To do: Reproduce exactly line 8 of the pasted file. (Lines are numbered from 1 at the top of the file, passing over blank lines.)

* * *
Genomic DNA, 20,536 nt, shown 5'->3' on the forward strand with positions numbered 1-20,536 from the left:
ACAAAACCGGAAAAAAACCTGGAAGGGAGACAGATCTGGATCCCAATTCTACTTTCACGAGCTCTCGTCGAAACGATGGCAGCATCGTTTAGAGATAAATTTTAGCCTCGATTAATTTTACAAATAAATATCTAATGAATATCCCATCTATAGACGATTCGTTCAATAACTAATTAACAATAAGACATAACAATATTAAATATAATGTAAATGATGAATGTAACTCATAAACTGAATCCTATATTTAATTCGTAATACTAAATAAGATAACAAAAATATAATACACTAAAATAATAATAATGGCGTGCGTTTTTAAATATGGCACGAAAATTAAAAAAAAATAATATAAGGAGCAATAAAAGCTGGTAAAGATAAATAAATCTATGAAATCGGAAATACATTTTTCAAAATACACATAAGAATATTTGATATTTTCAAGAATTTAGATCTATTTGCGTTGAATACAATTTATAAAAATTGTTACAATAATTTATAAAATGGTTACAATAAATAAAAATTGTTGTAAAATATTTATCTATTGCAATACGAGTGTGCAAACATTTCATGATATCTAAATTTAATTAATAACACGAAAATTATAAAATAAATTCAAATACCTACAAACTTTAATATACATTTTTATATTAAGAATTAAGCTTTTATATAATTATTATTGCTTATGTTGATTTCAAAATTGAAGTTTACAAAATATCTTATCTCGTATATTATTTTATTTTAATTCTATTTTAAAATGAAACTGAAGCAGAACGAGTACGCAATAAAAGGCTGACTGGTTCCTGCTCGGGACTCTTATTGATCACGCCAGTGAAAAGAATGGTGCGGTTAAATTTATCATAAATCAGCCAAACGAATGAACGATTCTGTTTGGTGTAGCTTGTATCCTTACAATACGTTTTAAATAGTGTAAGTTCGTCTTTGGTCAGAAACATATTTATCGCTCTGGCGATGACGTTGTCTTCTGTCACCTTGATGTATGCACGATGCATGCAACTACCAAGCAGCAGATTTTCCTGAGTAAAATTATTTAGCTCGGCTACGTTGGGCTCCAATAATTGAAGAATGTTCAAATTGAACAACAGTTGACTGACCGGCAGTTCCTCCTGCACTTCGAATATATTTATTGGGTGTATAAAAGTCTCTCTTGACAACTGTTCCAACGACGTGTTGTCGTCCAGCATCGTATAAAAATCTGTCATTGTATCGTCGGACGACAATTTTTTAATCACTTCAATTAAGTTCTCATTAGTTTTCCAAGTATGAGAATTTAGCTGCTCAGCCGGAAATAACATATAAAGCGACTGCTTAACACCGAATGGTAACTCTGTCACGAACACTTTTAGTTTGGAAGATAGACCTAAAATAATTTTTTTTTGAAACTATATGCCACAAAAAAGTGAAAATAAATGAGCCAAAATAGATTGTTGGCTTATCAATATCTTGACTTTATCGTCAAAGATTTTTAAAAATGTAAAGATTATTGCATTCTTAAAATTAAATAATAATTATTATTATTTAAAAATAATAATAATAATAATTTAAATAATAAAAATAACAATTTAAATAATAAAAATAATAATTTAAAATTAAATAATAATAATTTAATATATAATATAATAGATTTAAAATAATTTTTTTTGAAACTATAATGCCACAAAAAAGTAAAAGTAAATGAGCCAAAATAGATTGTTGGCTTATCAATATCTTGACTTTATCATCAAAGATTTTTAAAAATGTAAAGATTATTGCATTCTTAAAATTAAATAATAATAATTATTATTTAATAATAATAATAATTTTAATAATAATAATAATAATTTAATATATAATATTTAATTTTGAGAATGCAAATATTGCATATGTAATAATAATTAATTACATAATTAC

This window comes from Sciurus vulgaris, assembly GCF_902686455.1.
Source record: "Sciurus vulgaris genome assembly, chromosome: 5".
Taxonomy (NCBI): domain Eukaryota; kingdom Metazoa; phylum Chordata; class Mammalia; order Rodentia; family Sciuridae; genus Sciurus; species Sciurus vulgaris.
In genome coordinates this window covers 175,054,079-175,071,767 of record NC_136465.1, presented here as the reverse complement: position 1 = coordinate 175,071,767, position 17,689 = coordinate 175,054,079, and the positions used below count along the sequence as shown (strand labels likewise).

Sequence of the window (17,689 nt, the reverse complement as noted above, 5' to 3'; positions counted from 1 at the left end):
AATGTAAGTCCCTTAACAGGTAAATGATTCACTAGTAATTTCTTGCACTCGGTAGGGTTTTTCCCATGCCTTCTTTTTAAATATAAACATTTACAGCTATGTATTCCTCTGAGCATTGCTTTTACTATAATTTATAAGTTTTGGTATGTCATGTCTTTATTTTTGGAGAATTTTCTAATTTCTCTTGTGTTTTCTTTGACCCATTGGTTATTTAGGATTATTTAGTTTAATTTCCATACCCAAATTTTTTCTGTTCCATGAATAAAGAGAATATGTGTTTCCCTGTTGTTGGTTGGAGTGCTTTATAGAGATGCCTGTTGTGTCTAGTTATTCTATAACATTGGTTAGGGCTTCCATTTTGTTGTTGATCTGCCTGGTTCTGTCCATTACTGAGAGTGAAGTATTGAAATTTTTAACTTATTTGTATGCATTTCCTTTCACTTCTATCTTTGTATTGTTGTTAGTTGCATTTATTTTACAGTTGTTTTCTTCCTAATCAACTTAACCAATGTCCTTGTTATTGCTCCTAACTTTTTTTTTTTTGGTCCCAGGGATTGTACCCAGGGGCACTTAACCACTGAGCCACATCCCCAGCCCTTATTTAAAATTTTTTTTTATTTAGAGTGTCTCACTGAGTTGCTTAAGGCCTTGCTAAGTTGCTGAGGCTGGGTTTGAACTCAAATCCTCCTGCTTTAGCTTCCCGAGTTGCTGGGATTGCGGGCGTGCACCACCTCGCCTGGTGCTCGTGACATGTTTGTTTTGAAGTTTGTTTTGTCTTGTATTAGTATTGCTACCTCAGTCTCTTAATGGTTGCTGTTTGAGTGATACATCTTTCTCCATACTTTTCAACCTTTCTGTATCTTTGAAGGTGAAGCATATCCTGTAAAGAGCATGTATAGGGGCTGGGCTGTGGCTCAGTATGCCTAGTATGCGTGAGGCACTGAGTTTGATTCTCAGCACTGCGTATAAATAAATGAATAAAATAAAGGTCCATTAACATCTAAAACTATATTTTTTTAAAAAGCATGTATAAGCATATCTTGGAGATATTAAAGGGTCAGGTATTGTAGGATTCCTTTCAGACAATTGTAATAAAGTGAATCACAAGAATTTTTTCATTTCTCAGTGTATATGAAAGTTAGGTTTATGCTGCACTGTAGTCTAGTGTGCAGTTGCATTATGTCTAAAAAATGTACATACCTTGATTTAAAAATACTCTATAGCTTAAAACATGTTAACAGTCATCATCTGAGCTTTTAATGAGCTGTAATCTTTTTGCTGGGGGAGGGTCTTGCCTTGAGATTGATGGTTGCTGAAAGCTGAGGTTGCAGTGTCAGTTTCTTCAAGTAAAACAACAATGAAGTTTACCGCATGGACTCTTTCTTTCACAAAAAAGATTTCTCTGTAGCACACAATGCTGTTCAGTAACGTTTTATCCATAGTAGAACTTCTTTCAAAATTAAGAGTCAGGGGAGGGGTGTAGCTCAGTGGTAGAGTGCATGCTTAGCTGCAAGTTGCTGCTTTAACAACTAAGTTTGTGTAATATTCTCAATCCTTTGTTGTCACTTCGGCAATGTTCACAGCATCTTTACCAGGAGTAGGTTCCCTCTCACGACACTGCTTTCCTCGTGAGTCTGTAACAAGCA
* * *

AATGTAAGTCCCTTAACAGGTAAATGATTCACTAGTAATTTCTTGCACTCGGTAGGGTTTTTCCCATGCCTTCTTTTTAAATATAAACATTTACAGCTATGTATTCCTCTGAGCATTGCTTTTACTATAATTTATAAGTTTTGGTATGTCATGTCTTTATTTTTGGAGAATTTTCTAATTTCTCTTGTGTTTTCTTTGACCCATTGGTTATTTAGGATTATTTAGTTTAATTTCCATACCCAAATTTTTTCTGTTCCATGAATAAAGAGAATATGTGTTTCCCTGTTGTTGGTTGGAGTGCTTTATAGAGATGCCTGTTGTGTCTAGTTATTCTATAACATTGGTTAGGGCTTCCATTTTGTTGTTGATCTGCCTGGTTCTGTCCATTACTGAGAGTGAAGTATTGAAATTTTTAACTTATTTGTATGCATTTCCTTTCACTTCTATCTTTGTATTGTTGTTAGTTGCATTTATTTTACAGTTGTTTTCTTCCTAATCAACTTAACCAATGTCCTTGTTATTGCTCCTAACTTTTTTTTTTTTGGTCCCAGGGATTGTACCCAGGGGCACTTAACCACTGAGCCACATCCCCAGCCCTTATTTAAAATTTTTTTTTATTTAGAGTGTCTCACTGAGTTGCTTAAGGCCTTGCTAAGTTGCTGAGGCTGGGTTTGAACTCAAATCCTCCTGCTTTAGCTTCCCGAGTTGCTGGGATTGCGGGCGTGCACCACCTCGCCTGGTGCTCGTGACATGTTTGTTTTGAAGTTTGTTTTGTCTTGTATTAGTATTGCTACCTCAGTCTCTTAATGGTTGCTGTTTGAGTGATACATCTTTCTCCATACTTTTCAACCTTTCTGTATCTTTGAAGGTGAAGCATATCCTGTAAAGAGCATGTATAGGGGCTGGGCTGTGGCTCAGTATGCCTAGTATGCGTGAGGCACTGAGTTTGATTCTCAGCACTGCGTATAAATAAATGAATAAAATAAAGGTCCATTAACATCTAAAACTATATTTTTTTAAAAAGCATGTATAAGCATATCTTGGAGATATTAAAGGGTCAGGTATTGTAGGATTCCTTTCAGACAATTGTAATAAAGTGAATCACAAGAATTTTTTCATTTCTCAGTGTATATGAAAGTTAGGTTTATGCTGCACTGTAGTCTAGTGTGCAGTTGCATTATGTCTAAAAAATGTACATACCTTGATTTAAAAATACTCTATAGCTTAAAACATGTTAACAGTCATCATCTGAGCTTTTAATGAGCTGTAATCTTTTTGCTGGGGGAGGGTCTTGCCTTGAGATTGATGGTTGCTGAAAGCTGAGGTTGCAGTGTCAGTTTCTTCAAGTAAAACAACAATGAAGTTTACCGCATGGACTCTTTCTTTCACAAAAAAGATTTCTCTGTAGCACACAATGCTGTTCAGTAACGTTTTATCCATAGTAGAACTTCTTTCAAAATTAAGAGTCAGGGGAGGGGTGTAGCTCAGTGGTAGAGTGCATGCTTAGCTGCAAGTTGCTGCTTTAACAACTAAGTTTGTGTAATATTCTCAATCCTTTGTTGTCACTTCGGCAATGTTCACAGCATCTTTACCAGGAGTAGGTTCCCTCTCACGACACTGCTTTCCTCGTGAGTCTGTAACAAGCA